Lands Minister Betty Amongi has for the first time intervened in the land struggle between Soroti University and the neighboring residents of Aputon village, who both claim ownership of land measuring 110 hectares.
The fight has been ongoing for three years, causing delay of the opening of the new University for two academic years.
Former education Minister Jessica Alupo recently told press that if the question of land is not resolved Soroti University might never open.
Following appeals from the people of Aputon through the Teso Parliamentary Group headed by Serere legislator Patrick Okabe; Minister Amongi yesterday rushed to the area to save the situation.
The minister addressed the affected residents and a few of the University staff of Soroti University, urging them to look for agreeable avenues to resolve the squabbles.
Amongi also condemned the actions taken by Soroti University of using force to evict the locals.
Accompanied by fellow minister Musa Ecweru (disaster preparedness), Jaff Akiror Agnes (Teso Affairs) and Teso MPs, Amongi advised the university to stop what she termed as illegal evictions before compensating land owners.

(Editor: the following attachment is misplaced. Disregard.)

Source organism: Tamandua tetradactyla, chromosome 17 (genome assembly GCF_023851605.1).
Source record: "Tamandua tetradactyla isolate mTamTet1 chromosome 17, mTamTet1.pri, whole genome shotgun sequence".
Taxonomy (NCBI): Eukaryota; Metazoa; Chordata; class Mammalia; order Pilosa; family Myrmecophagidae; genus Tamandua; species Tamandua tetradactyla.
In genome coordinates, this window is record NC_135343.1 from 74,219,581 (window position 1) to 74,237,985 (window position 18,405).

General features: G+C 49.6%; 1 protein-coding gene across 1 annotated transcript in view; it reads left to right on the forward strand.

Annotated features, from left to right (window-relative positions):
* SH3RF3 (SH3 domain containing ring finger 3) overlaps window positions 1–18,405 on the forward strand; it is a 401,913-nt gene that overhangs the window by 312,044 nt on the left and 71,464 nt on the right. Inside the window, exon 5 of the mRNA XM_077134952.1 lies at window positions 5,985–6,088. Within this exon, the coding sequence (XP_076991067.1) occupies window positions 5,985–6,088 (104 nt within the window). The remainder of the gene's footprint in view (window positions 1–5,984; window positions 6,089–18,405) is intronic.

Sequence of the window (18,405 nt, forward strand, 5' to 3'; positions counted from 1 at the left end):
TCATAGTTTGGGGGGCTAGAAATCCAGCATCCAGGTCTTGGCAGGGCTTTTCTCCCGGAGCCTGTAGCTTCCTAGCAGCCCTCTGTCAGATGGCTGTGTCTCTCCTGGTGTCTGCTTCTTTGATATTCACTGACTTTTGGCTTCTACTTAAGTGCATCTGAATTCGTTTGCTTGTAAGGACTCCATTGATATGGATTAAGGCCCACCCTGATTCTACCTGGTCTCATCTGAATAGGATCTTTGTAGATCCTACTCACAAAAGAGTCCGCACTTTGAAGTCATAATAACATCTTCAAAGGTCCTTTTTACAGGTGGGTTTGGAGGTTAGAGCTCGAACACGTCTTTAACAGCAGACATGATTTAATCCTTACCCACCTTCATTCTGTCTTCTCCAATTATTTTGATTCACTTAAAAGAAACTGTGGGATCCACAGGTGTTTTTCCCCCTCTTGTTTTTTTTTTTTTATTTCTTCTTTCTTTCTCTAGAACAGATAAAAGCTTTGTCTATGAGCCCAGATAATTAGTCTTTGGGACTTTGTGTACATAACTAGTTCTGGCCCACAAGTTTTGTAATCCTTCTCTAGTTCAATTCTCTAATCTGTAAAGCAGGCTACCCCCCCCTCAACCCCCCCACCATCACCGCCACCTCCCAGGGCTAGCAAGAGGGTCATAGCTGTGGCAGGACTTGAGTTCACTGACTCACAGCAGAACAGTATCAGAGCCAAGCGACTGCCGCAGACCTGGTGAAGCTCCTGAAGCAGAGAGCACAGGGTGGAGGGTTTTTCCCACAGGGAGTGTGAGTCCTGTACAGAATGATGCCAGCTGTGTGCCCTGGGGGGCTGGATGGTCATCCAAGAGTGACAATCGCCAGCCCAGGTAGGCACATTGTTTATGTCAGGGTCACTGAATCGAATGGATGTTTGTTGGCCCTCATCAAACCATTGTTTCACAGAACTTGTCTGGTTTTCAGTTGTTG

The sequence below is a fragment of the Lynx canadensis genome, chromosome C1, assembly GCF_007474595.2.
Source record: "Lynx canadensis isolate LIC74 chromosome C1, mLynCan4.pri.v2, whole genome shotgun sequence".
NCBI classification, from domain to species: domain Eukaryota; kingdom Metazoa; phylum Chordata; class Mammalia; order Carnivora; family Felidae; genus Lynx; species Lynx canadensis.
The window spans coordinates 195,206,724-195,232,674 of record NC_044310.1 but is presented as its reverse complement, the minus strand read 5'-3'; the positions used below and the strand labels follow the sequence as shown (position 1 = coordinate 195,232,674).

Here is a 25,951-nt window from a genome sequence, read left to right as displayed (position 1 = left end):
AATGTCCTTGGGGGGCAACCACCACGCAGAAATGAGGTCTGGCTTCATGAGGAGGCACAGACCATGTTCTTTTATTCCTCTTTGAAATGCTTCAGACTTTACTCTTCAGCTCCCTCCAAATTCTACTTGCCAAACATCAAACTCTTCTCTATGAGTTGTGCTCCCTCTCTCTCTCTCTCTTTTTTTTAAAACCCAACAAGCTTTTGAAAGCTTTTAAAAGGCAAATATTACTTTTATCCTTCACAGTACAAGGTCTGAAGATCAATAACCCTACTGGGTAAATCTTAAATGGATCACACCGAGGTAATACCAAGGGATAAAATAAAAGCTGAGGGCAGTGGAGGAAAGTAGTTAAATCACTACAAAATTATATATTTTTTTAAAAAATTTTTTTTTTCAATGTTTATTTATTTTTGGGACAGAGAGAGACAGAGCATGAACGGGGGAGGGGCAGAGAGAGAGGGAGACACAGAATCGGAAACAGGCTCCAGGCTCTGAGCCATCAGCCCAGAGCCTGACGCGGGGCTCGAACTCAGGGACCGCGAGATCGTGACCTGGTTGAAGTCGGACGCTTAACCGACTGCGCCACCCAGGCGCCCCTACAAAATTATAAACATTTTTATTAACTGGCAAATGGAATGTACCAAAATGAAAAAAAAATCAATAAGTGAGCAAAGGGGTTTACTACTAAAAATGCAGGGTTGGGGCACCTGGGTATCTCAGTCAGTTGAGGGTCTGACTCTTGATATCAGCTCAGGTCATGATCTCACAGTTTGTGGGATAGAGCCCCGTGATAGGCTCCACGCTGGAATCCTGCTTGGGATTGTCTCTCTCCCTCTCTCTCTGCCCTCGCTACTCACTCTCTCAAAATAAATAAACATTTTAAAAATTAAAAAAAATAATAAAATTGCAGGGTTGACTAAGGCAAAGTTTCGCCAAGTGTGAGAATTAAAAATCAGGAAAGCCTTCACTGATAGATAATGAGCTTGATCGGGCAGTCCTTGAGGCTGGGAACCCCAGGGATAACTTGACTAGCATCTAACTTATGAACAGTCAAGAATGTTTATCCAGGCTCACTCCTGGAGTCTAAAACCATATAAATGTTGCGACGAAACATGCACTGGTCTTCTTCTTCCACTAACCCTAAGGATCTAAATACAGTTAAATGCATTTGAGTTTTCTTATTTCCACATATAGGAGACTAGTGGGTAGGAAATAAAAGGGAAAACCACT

She said her ministry has already started investigating people who are behind the forceful night evictions of Aputon residents without following the right procedures.
On Saturday evening, Minister Amongi launched the resurveying and opening of boundaries between locals of Aputon and Soroti University, which process is expected to last two days.
While showing the original 1952 land title of Teso College Aloet – which gave land to the new Soroti University, the minister emphasized that the land in contest doesn’t belong to the University.
She also questioned how a government institution could get involved in scrabbles with residents, while leaving another 400 hectares undeveloped.
Amiongi promised to investigate “people with selfish interests” who want to grab peoples land in the names of the Government institution.